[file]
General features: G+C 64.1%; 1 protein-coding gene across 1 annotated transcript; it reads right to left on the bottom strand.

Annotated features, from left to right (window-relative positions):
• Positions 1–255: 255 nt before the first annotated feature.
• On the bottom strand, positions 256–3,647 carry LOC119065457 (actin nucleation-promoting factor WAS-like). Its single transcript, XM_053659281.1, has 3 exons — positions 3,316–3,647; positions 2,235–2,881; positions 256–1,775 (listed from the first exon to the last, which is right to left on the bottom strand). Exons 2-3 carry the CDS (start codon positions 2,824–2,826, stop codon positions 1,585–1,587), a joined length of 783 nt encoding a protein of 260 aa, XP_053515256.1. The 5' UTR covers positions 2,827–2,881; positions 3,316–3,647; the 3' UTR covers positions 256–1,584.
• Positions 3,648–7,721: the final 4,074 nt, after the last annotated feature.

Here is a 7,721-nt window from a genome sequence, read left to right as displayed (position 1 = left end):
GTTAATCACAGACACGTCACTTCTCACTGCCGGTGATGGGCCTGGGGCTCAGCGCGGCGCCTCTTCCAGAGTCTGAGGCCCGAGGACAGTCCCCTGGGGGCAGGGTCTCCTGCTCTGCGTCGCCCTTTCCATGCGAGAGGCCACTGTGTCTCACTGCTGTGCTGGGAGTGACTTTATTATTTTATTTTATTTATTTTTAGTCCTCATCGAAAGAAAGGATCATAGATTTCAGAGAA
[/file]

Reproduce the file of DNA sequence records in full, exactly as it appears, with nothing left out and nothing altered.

General features: G+C 64.1%; 1 protein-coding gene across 1 annotated transcript; it reads right to left on the bottom strand.

Annotated features, from left to right (window-relative positions):
• Positions 1–255: 255 nt before the first annotated feature.
• On the bottom strand, positions 256–3,647 carry LOC119065457 (actin nucleation-promoting factor WAS-like). Its single transcript, XM_053659281.1, has 3 exons — positions 3,316–3,647; positions 2,235–2,881; positions 256–1,775 (listed from the first exon to the last, which is right to left on the bottom strand). Exons 2-3 carry the CDS (start codon positions 2,824–2,826, stop codon positions 1,585–1,587), a joined length of 783 nt encoding a protein of 260 aa, XP_053515256.1. The 5' UTR covers positions 2,827–2,881; positions 3,316–3,647; the 3' UTR covers positions 256–1,584.
• Positions 3,648–7,721: the final 4,074 nt, after the last annotated feature.

Here is a 7,721-nt window from a genome sequence, read left to right as displayed (position 1 = left end):
GTTAATCACAGACACGTCACTTCTCACTGCCGGTGATGGGCCTGGGGCTCAGCGCGGCGCCTCTTCCAGAGTCTGAGGCCCGAGGACAGTCCCCTGGGGGCAGGGTCTCCTGCTCTGCGTCGCCCTTTCCATGCGAGAGGCCACTGTGTCTCACTGCTGTGCTGGGAGTGACTTTATTATTTTATTTTATTTATTTTTAGTCCTCATCGAAAGAAAGGATCATAGATTTCAGAGAA